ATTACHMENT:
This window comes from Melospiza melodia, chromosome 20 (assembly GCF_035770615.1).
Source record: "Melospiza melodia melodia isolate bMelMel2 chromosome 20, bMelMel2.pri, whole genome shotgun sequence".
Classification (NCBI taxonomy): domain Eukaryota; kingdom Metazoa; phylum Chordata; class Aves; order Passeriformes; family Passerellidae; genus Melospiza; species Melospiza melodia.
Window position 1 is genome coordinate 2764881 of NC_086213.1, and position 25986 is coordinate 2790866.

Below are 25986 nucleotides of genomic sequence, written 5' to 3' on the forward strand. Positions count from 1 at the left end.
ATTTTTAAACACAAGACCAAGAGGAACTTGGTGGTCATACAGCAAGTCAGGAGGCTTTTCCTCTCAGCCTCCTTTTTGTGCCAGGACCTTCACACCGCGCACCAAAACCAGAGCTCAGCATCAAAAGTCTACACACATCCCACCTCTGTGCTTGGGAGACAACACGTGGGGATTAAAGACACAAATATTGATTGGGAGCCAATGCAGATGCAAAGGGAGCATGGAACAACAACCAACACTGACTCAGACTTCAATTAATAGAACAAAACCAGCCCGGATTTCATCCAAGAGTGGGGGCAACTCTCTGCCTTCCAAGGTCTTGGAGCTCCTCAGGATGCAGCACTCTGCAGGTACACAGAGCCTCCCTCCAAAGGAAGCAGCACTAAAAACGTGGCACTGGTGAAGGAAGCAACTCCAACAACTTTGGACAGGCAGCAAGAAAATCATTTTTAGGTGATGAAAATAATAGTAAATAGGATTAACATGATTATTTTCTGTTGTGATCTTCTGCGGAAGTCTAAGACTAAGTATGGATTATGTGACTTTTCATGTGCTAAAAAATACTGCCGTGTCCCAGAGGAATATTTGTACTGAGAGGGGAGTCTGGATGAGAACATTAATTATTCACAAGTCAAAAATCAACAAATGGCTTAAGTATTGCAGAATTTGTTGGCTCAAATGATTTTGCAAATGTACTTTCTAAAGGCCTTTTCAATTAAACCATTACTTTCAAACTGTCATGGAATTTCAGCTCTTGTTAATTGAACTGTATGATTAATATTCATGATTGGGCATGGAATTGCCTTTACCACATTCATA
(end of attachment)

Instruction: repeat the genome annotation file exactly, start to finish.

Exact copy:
This window comes from Melospiza melodia, chromosome 20 (assembly GCF_035770615.1).
Source record: "Melospiza melodia melodia isolate bMelMel2 chromosome 20, bMelMel2.pri, whole genome shotgun sequence".
Classification (NCBI taxonomy): domain Eukaryota; kingdom Metazoa; phylum Chordata; class Aves; order Passeriformes; family Passerellidae; genus Melospiza; species Melospiza melodia.
Window position 1 is genome coordinate 2764881 of NC_086213.1, and position 25986 is coordinate 2790866.

Below are 25986 nucleotides of genomic sequence, written 5' to 3' on the forward strand. Positions count from 1 at the left end.
ATTTTTAAACACAAGACCAAGAGGAACTTGGTGGTCATACAGCAAGTCAGGAGGCTTTTCCTCTCAGCCTCCTTTTTGTGCCAGGACCTTCACACCGCGCACCAAAACCAGAGCTCAGCATCAAAAGTCTACACACATCCCACCTCTGTGCTTGGGAGACAACACGTGGGGATTAAAGACACAAATATTGATTGGGAGCCAATGCAGATGCAAAGGGAGCATGGAACAACAACCAACACTGACTCAGACTTCAATTAATAGAACAAAACCAGCCCGGATTTCATCCAAGAGTGGGGGCAACTCTCTGCCTTCCAAGGTCTTGGAGCTCCTCAGGATGCAGCACTCTGCAGGTACACAGAGCCTCCCTCCAAAGGAAGCAGCACTAAAAACGTGGCACTGGTGAAGGAAGCAACTCCAACAACTTTGGACAGGCAGCAAGAAAATCATTTTTAGGTGATGAAAATAATAGTAAATAGGATTAACATGATTATTTTCTGTTGTGATCTTCTGCGGAAGTCTAAGACTAAGTATGGATTATGTGACTTTTCATGTGCTAAAAAATACTGCCGTGTCCCAGAGGAATATTTGTACTGAGAGGGGAGTCTGGATGAGAACATTAATTATTCACAAGTCAAAAATCAACAAATGGCTTAAGTATTGCAGAATTTGTTGGCTCAAATGATTTTGCAAATGTACTTTCTAAAGGCCTTTTCAATTAAACCATTACTTTCAAACTGTCATGGAATTTCAGCTCTTGTTAATTGAACTGTATGATTAATATTCATGATTGGGCATGGAATTGCCTTTACCACATTCATA